A visitor wearing a face mask walks past a display from the U.S. Soybean Export Council at the China International Import Expo…
A visitor wearing a face mask walks past a display from the U.S. Soybean Export Council at the China International Import Expo in Shanghai, Nov. 5, 2020.

BEIJING - China's exports grew at a much faster pace than expected in June as solid global demand led by easing lockdown measures and vaccination drives worldwide eclipsed virus outbreaks and port delays. 

Imports growth also beat expectations, though the pace eased from May, with the values boosted by high raw material prices, customs data showed Tuesday. 

Because of Beijing's efforts in containing the pandemic earlier than its trading partners, the world's biggest exporter has managed a solid economic revival from the coronavirus-induced slump in the first few months of 2020. 

Exports in dollar terms rose 32.2% in June from a year earlier, compared with 27.9% growth in May. The analysts polled by Reuters had forecasted a 23.1% increase. 

"Exports surprised on the upside in June, shrugging off the impact of the temporary Shenzhen port closure and other supply chain bottlenecks," said Louis Kuijs, head of Asia economics at Oxford Economics. 

China's trade performance has seen some pressure in recent months, mainly because of a global semiconductor shortage, logistics bottlenecks, higher raw material and freight costs. 

All the same, the global easing of COVID-19 lockdown measures and vaccination drives appeared to underpin a strong increase in worldwide demand for Chinese goods.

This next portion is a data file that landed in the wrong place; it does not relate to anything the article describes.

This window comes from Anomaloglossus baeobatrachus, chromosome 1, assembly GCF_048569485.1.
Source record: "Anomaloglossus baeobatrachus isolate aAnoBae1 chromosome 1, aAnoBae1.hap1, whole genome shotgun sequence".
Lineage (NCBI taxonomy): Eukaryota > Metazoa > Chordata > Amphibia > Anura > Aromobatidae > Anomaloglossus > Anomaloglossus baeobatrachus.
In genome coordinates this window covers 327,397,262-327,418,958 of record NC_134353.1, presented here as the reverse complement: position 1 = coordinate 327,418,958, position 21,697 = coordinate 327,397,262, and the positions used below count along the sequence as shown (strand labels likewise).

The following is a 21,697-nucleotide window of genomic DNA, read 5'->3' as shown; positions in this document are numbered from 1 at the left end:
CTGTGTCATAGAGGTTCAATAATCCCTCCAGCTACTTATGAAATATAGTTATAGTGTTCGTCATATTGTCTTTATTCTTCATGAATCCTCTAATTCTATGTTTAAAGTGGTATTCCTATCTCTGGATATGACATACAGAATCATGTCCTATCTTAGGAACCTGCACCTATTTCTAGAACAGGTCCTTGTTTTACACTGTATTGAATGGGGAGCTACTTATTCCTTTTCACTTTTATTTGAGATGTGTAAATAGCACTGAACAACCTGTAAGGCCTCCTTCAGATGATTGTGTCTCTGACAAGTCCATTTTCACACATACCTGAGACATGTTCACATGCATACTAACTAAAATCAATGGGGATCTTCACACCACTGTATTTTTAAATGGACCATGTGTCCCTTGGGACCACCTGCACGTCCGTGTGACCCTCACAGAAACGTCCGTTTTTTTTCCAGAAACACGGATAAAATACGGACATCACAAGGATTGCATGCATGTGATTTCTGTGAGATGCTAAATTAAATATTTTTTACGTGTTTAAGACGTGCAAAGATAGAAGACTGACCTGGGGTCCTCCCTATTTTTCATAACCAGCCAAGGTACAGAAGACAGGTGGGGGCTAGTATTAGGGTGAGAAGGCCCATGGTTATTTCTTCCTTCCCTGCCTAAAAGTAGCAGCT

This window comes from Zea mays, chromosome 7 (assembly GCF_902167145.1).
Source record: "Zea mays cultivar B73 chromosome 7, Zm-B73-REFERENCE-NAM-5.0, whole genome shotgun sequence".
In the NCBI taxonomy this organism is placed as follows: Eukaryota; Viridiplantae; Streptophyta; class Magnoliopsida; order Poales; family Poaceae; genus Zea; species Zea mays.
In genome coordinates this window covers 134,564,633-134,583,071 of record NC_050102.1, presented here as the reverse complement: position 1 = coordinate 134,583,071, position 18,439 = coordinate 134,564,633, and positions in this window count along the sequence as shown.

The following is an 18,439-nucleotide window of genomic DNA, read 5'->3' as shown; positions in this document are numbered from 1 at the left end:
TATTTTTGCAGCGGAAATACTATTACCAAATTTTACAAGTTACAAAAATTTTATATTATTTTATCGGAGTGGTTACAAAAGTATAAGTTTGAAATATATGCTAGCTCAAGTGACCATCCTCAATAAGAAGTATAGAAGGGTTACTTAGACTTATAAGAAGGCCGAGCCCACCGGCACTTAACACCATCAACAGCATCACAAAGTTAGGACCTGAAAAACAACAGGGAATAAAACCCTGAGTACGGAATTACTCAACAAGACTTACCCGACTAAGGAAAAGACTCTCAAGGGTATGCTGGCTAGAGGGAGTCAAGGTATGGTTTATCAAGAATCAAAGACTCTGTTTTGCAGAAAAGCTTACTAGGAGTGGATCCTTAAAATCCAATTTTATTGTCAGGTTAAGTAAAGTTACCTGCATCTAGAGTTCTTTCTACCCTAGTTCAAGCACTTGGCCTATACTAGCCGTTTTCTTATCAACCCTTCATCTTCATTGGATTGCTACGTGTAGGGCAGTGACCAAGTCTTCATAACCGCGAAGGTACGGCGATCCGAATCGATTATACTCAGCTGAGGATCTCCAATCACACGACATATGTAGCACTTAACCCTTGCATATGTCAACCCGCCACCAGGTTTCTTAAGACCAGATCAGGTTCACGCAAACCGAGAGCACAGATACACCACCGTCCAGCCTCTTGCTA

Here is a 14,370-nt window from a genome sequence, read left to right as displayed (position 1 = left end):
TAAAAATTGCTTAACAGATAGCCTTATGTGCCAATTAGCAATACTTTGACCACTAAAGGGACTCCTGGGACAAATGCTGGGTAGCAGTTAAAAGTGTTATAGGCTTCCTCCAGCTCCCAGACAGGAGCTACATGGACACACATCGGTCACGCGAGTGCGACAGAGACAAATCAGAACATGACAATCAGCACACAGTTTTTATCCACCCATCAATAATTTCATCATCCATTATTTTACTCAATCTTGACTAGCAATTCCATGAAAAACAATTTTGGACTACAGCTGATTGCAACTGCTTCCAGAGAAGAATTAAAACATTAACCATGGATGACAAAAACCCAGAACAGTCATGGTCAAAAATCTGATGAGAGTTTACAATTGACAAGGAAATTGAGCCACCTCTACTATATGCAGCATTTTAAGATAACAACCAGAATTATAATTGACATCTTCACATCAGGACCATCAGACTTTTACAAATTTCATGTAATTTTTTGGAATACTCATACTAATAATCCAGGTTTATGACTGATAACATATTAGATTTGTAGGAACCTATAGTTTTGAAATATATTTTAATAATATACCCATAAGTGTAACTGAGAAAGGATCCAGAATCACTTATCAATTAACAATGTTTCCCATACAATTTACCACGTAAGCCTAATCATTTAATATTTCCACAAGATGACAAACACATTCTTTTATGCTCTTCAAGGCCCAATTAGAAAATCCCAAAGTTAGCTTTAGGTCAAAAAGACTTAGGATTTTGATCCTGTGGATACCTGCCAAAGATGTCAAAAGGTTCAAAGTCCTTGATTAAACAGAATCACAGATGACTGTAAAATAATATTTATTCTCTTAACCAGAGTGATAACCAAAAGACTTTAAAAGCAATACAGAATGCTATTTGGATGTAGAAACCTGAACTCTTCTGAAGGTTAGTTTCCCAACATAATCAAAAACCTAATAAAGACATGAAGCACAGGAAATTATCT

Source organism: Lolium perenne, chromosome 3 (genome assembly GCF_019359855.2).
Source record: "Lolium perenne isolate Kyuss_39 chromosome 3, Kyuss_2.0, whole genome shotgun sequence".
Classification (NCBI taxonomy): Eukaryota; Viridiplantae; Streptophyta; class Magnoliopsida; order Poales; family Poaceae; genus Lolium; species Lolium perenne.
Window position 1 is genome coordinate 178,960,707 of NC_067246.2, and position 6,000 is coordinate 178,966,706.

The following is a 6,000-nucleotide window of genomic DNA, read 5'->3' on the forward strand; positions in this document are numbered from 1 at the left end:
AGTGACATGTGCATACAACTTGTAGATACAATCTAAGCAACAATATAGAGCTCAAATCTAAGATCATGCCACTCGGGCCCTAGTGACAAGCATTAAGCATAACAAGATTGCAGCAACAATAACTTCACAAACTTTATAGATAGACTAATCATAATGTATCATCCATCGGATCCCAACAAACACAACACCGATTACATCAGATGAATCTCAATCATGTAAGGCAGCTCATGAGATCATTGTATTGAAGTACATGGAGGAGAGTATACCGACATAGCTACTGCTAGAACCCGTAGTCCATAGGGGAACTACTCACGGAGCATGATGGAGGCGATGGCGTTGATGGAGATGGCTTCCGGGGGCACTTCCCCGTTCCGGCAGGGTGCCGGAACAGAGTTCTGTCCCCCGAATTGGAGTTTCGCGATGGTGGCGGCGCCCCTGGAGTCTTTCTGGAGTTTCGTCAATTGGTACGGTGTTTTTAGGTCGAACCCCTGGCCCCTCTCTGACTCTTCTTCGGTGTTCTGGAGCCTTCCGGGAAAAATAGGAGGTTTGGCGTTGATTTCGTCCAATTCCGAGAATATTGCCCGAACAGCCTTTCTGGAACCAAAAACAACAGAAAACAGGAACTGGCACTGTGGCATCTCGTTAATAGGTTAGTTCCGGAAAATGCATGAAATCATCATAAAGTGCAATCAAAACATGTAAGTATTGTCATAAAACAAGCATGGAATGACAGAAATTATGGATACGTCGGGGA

The strong shipment numbers last month underlined some solid factory surveys overseas. A measure of U.S. factory activity climbed to a record high in June, while Euro zone business growth accelerated at its fastest pace in 15 years.  

The data also showed imports increased 36.7% year-on-year last month, beating a 30.0% forecast but slowing from a 51.1% gain in May, which was the highest growth rate in a decade. 

China's customs administration spokesperson Li Kuiwen said the country's trade may slow in the second half of 2021, mainly reflecting the statistical impact of the high growth rate last year. 

Li, speaking at a news conference in Beijing earlier in the day, also said that imported inflation risks were manageable, but China's trade still faces uncertainties because of the global pandemic. 

"But overall we think China's foreign trade in the second half still has hopes of achieving relatively fast growth," he said. 

China posted a trade surplus of $51.53 billion for last month, compared with the poll's forecast for a $44.2 billion surplus and the $45.54 billion surplus in May. 

China's trade surplus with the United States swelled to $32.58 billion in June, Reuters calculations based on customs data showed, up from the May figure of $31.78 billion. 

Top officials from China and the United States started exchanges in June to address mutual concerns, while the Biden administration is conducting a review of trade policy between the world's two biggest economies, ahead of the end of their Phase 1 deal at the end of 2021. 

Beijing has started to purchase corn from the United States in June, while it still falls well behind its pledge in Phase 1 deal to buy more agriculture products from the United States.